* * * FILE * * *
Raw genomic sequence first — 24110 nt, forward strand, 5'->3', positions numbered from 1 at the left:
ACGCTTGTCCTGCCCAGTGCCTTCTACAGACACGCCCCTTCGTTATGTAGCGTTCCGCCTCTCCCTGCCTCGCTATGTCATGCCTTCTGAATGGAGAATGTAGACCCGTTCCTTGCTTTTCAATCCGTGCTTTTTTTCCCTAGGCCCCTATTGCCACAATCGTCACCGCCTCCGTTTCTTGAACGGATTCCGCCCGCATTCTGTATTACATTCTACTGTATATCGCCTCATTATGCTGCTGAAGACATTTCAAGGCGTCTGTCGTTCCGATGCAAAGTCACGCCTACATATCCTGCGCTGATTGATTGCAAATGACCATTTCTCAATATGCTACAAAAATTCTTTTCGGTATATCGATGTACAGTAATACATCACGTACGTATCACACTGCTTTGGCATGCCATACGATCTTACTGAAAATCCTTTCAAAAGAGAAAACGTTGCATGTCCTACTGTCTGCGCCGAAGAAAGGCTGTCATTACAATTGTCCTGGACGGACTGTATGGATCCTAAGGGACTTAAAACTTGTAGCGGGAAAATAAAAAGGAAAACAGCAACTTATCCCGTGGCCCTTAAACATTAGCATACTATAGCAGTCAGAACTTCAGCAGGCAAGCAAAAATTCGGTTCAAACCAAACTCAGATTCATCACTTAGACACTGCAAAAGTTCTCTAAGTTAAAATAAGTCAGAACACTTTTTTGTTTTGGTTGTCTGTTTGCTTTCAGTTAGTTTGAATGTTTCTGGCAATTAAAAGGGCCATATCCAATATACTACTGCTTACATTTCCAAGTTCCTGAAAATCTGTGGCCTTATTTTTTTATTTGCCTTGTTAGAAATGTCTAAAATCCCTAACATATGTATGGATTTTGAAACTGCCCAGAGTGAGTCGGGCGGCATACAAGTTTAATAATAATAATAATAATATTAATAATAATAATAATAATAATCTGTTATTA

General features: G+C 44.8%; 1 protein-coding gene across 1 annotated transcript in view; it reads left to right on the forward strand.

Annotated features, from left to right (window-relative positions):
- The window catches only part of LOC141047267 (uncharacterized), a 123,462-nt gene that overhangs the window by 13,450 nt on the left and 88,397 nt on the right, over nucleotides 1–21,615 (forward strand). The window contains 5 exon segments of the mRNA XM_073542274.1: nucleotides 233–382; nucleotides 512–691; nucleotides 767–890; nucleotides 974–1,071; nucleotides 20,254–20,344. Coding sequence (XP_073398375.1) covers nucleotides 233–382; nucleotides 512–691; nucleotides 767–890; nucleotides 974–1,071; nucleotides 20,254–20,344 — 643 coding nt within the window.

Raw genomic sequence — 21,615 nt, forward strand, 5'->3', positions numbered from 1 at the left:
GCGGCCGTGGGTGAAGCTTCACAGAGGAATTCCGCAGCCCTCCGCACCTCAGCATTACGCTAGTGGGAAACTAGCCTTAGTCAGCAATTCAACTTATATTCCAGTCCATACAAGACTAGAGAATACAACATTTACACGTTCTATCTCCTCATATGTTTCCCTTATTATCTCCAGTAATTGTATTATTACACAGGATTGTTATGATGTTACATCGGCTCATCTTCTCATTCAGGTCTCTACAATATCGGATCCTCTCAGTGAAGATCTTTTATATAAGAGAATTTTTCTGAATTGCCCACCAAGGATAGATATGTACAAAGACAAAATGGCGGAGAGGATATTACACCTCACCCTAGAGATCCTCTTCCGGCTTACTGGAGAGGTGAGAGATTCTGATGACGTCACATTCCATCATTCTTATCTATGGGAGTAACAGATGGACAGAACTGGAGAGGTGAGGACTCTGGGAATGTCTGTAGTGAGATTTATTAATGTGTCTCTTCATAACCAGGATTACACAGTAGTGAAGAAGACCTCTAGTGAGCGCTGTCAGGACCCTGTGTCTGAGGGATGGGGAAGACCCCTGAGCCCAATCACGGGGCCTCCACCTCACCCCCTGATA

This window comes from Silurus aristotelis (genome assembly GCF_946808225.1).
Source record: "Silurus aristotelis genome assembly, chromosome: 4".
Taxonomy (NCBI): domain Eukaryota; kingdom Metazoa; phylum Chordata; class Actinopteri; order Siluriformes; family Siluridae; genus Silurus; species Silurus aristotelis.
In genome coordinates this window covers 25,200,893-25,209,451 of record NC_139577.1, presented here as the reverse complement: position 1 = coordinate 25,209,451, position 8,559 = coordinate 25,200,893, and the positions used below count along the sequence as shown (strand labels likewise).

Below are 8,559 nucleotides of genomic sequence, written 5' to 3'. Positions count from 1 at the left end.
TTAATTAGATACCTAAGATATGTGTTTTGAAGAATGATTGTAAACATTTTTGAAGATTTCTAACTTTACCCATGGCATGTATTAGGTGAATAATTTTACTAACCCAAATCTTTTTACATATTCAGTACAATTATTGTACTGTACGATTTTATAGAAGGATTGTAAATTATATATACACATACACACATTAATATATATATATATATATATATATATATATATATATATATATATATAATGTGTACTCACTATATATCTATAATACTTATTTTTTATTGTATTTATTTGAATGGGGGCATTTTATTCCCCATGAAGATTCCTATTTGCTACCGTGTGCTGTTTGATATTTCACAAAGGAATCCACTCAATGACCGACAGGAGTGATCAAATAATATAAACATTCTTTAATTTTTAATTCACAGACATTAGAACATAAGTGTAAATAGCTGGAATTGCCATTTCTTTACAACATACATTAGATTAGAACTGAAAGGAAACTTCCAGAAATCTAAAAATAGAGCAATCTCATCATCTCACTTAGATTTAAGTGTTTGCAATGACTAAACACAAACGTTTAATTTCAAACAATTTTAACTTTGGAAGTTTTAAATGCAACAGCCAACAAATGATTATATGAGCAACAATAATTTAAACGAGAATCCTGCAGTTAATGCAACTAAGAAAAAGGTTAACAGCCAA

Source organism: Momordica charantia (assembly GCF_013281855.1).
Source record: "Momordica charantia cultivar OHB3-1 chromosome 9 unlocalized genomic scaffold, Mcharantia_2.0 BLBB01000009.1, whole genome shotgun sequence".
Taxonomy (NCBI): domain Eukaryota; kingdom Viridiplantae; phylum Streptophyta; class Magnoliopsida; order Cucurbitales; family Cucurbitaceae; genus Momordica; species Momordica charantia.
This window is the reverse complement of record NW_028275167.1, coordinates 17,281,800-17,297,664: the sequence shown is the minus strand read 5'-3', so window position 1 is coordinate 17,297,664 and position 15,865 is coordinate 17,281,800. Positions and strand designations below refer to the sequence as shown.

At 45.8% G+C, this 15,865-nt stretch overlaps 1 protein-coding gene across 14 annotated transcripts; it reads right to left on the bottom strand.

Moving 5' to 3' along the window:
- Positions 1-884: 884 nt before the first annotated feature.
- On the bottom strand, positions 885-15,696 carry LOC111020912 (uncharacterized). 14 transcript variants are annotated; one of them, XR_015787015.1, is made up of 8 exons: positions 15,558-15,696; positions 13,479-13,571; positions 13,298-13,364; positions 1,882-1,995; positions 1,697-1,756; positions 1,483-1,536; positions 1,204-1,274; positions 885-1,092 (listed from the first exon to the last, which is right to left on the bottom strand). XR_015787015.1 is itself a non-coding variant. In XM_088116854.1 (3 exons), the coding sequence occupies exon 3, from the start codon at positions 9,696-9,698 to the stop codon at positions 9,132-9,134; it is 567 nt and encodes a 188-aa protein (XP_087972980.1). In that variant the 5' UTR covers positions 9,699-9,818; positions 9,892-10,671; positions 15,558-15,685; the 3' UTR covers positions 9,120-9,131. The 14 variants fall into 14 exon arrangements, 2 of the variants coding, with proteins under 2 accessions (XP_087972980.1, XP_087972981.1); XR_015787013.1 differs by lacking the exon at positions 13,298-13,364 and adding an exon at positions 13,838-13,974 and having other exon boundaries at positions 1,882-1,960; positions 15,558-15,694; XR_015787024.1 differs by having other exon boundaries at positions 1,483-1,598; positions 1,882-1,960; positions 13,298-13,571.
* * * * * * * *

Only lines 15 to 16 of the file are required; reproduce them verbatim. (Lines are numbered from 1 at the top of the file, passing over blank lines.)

Source record: "Momordica charantia cultivar OHB3-1 chromosome 9 unlocalized genomic scaffold, Mcharantia_2.0 BLBB01000009.1, whole genome shotgun sequence".
Taxonomy (NCBI): domain Eukaryota; kingdom Viridiplantae; phylum Streptophyta; class Magnoliopsida; order Cucurbitales; family Cucurbitaceae; genus Momordica; species Momordica charantia.